Visit Duluth furloughs six employees
Due to funding restrictions, Visit Duluth has temporarily furloughed six of its 11 employees.
Visit Duluth announced a temporary furlough of six staff members effective Monday, citing funding issues and the continuing COVID-19 pandemic.
"In order to restore a healthy visitor economy and help our partners thrive once again, I made the difficult decision," Visit Duluth President Anna Tanski said in a news release. "All advertising and promotion was paused; however, these steps were not enough to sustain our organization through the summer, resulting in these necessary furloughs."
The city's tourism bureau was funded through April and "was able to stretch reserves into mid-June," according to Tanski. The six employees make up over half of the bureau's full staff of 11.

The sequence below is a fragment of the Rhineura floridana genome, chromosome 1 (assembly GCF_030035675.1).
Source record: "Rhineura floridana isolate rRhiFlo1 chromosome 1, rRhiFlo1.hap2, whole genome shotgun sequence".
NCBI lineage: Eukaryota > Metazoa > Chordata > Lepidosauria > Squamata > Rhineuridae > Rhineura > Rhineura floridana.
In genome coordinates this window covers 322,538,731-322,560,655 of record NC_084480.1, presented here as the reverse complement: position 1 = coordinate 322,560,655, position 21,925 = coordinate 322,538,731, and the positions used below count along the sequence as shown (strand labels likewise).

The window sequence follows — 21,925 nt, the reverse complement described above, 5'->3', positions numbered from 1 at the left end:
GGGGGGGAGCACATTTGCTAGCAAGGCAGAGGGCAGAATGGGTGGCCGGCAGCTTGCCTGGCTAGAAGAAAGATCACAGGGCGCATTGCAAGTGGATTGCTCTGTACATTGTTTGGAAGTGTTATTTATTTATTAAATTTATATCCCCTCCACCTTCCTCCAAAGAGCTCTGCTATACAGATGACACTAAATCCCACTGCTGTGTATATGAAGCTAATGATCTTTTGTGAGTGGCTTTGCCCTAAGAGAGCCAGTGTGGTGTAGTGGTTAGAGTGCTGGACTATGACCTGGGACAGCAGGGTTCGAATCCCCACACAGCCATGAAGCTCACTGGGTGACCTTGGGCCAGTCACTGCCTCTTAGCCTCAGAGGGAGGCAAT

Tanski said they began making plans for this possible outcome in March.
"At the time, no one knew how long this would go and what to expect, so we had plans and measures in place to make sure there isn't any interruption in service at this point," Tanski said. "It's possible that things could be delayed slightly due to the fact that there are fewer of us here, but we don't anticipate any less support for our industry."
Tanski also said she had received an email earlier in the day approving the bureau for an Economic Injury Disaster Loan of $150,000 from the Small Business Administration and to expect the funds to be deposited in three to four weeks.
"We're hoping to revisit things then," Tanski said.
The nonprofit also hopes to seek federal support outlined in the Coronavirus Aid, Relief, and Economic Security Act when Congress revisits it in July. As it currently stands, the organization doesn't qualify for the Paycheck Protection Program, which allows businesses to keep their workforce employed during the COVID-19 crisis.
"Because we're a 501(c)(6) we've been ineligible so far," Tanski said. "Not having access to that program is really what's put us in this situation. Us, and all of the other membership-based organizations are in the same boat."
Meanwhile, Tanski plans to continue to promote local tourism, support local businesses with information and advocacy as usual.
"We'll continue to be a key partner in our industry, just with a smaller staff for the time being," Tanski said.